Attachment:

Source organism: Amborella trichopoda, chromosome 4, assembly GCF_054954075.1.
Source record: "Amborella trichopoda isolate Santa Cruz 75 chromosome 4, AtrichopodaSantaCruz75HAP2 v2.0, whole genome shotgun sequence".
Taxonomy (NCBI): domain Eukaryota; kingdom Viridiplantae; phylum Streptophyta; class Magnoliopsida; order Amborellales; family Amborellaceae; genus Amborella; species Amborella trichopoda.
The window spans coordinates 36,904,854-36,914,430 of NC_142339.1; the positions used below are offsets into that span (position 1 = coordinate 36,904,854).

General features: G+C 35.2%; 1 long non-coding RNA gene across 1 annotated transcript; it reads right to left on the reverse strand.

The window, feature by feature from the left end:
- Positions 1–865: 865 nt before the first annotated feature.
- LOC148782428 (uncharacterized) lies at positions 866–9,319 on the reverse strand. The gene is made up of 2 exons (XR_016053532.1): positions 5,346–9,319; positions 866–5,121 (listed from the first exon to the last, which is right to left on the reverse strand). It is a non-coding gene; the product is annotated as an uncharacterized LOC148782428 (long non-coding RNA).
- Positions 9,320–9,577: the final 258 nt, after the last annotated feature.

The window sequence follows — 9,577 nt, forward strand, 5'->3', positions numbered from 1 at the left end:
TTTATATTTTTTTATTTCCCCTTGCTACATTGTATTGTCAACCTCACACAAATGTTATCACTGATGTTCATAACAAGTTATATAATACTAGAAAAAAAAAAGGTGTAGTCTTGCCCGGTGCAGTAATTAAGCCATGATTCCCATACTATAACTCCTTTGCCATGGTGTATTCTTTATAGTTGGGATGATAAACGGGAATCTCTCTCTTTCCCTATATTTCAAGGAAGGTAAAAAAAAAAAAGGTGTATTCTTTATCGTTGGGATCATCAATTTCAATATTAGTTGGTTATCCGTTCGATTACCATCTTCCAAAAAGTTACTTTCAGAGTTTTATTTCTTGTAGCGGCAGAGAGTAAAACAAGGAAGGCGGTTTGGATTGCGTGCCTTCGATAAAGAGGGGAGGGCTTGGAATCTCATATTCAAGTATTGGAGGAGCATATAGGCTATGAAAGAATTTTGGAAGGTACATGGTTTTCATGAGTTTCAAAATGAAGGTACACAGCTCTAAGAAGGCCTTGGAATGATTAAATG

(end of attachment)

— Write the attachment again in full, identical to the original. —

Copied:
Source organism: Amborella trichopoda, chromosome 4, assembly GCF_054954075.1.
Source record: "Amborella trichopoda isolate Santa Cruz 75 chromosome 4, AtrichopodaSantaCruz75HAP2 v2.0, whole genome shotgun sequence".
Taxonomy (NCBI): domain Eukaryota; kingdom Viridiplantae; phylum Streptophyta; class Magnoliopsida; order Amborellales; family Amborellaceae; genus Amborella; species Amborella trichopoda.
The window spans coordinates 36,904,854-36,914,430 of NC_142339.1; the positions used below are offsets into that span (position 1 = coordinate 36,904,854).

General features: G+C 35.2%; 1 long non-coding RNA gene across 1 annotated transcript; it reads right to left on the reverse strand.

The window, feature by feature from the left end:
- Positions 1–865: 865 nt before the first annotated feature.
- LOC148782428 (uncharacterized) lies at positions 866–9,319 on the reverse strand. The gene is made up of 2 exons (XR_016053532.1): positions 5,346–9,319; positions 866–5,121 (listed from the first exon to the last, which is right to left on the reverse strand). It is a non-coding gene; the product is annotated as an uncharacterized LOC148782428 (long non-coding RNA).
- Positions 9,320–9,577: the final 258 nt, after the last annotated feature.

The window sequence follows — 9,577 nt, forward strand, 5'->3', positions numbered from 1 at the left end:
TTTATATTTTTTTATTTCCCCTTGCTACATTGTATTGTCAACCTCACACAAATGTTATCACTGATGTTCATAACAAGTTATATAATACTAGAAAAAAAAAAGGTGTAGTCTTGCCCGGTGCAGTAATTAAGCCATGATTCCCATACTATAACTCCTTTGCCATGGTGTATTCTTTATAGTTGGGATGATAAACGGGAATCTCTCTCTTTCCCTATATTTCAAGGAAGGTAAAAAAAAAAAAGGTGTATTCTTTATCGTTGGGATCATCAATTTCAATATTAGTTGGTTATCCGTTCGATTACCATCTTCCAAAAAGTTACTTTCAGAGTTTTATTTCTTGTAGCGGCAGAGAGTAAAACAAGGAAGGCGGTTTGGATTGCGTGCCTTCGATAAAGAGGGGAGGGCTTGGAATCTCATATTCAAGTATTGGAGGAGCATATAGGCTATGAAAGAATTTTGGAAGGTACATGGTTTTCATGAGTTTCAAAATGAAGGTACACAGCTCTAAGAAGGCCTTGGAATGATTAAATG